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Oneohtrix Point Never
Good Time Original Motion Picture Soundtrack


A new soundtrack to an edgy bank robbery film sees Oneohtrix Point Never (OPN) drawing on his unique synthesiser-based music to bring the action to life. Daniel Lopatin, aka OPN, has created a remarkable body of work over the past 10 years. What started as retro-styled synth soundscapes originally released on CD-Rs and compiled on the wonderful Rifts (2009) has been followed by albums such as Returnal (2010), R Plus Seven (2013) and the latest LP Garden of Delete (2015), each pushing his music into new shapes and more accessible styles, with an ever-expanding audience.

More recently, collaborations with artists such as Anohni, FKA Twigs and DJ Earl have established him as an A-list ‘go to’ producer capable of infusing musical projects with his atmospheres and high-end production.

One attraction of Lopatin’s music is the quality of the sounds: rich and full-bodied electronic music that hark back to 70s and 80s modular synths, but that have a nuanced kind of palpable texture to them. Listening to OPN puts you in certain states of mind: part retro-leaning with the vintage-sounding synths, and part space traveller owing to the vastness of scales which some of the tracks function on.

Good Time is an original soundtrack for the new Safdie Brothers film, featuring Rob Pattison and Jennifer Jason Leigh. The album’s release was highly anticipated, as it won the best soundtrack at the Cannes film festival earlier in the year. In addition, the first single, The Pure and the Damned, features Iggy Pop, and is one of the highlights of the album.

As Lopatin has remarked in interviews, he’s drawn from his entire sonic palette to assemble this soundtrack with the encouragement of the filmmakers. Good Time’s overall feel is just what it’s designed for: a heist movie that does not quite go to plan, with a fall out of suffering for many of the characters. The soundtrack captures these moods in spades.

In keeping with the action, many of the tracks are somewhat restless, changing direction abruptly or gradually mid-song. The opening title track, Bail Bonds, Hospital Escape and The Acid Hits mirror the action scenes in the film, with a heart-pounding pace and panicked melodies. The feel is of 1970s cheap synthesizers and fast-moving notes propelling the music along. As with recent OPN work, percussion with a light touch gives the tracks some forward momentum as well. In other tracks, elements such as soaring electric guitars and full drum kits swinging (e.g. Ray Wakes Up) add to the quasi-cheesy 70s and 80s cinematic feel.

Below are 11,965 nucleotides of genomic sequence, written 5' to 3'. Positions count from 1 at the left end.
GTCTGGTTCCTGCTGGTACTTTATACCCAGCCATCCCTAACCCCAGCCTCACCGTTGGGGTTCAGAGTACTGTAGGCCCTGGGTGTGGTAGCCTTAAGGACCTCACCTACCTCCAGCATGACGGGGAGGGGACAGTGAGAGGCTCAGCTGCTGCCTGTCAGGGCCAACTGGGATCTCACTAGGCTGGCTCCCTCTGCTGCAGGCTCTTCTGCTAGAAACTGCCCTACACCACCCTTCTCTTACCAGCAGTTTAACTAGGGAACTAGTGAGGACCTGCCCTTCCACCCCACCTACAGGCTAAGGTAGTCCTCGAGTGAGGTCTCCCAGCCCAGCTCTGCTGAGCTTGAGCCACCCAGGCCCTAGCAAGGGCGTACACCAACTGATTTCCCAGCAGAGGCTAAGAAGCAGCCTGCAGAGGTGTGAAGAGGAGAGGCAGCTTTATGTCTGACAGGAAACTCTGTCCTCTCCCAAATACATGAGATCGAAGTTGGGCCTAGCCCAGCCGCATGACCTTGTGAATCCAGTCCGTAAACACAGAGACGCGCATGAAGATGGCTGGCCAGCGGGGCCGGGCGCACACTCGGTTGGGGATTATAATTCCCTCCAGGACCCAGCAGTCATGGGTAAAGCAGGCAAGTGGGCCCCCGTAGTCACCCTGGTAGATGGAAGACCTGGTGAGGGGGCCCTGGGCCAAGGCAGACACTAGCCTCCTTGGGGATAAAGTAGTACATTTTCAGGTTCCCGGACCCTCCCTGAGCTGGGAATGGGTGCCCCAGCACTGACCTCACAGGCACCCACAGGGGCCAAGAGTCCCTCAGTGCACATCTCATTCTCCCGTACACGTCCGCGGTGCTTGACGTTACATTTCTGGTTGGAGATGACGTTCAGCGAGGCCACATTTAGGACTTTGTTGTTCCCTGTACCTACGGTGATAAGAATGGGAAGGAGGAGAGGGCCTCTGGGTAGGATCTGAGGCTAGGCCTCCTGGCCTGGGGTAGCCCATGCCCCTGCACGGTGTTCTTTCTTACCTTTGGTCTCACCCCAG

Parts of tracks such as Bail Bonds, Ray Wakes Up and the first half of Connie effectively generate tension and dread. In contrast, other tracks or parts of tracks provide samples of dialogue or add curious spacious sound effects, such as on 6th Floor and Adventurers.

Fans of OPN will find more familiar sounds from previous LPs on melodic tracks such as Hospital Escape/Access-A-Ride, Flashback and Romance Apocalypse. As an example of the kinds of structures in the tracks, in Leaving the Park a repeating synth motif is introduced which then gradually wobbles on its axis, with new melodies and synth lines eventually easing into the frame. Subtle percussion and some New Age guitar sounds provide some lift in the middle before the whole thing seems to drift away. The structure seems simple but it’s the care that goes in to producing the qualities of sounds and textures that invest such tracks with real emotional honesty. And isn’t this why we listen to such music?

The second half of penultimate track Connie begins to finally bring resolution, setting up the final track – The Pure and the Damned. Here, Iggy Pop lends his wise and weary voice to a skeletal piano piece that is simple and yet deeply affecting, the words of a survivor who’s not disillusioned with the world despite the hardships experienced, but at peace with his surroundings and dreams. A fine coda to the album, and one of the most memorable tracks of the year.

Lopatin’s style has always been visual, including live performances with videos, and the commission to create a film soundtrack is a natural progression to his music and recent collaborations. Good Time is more twitchy and nervous and with a shorter attention span than your typical OPN album, but here Lopatin has taken up the challenge and remained faithful to the action depicted in the film. Ultimately, Good Time is the work of a master musician pushing his craft in new ways to sculpt a wild ride of an action movie soundtrack. An ambitious addition to the OPN catalogue that continually takes the listener to new places.


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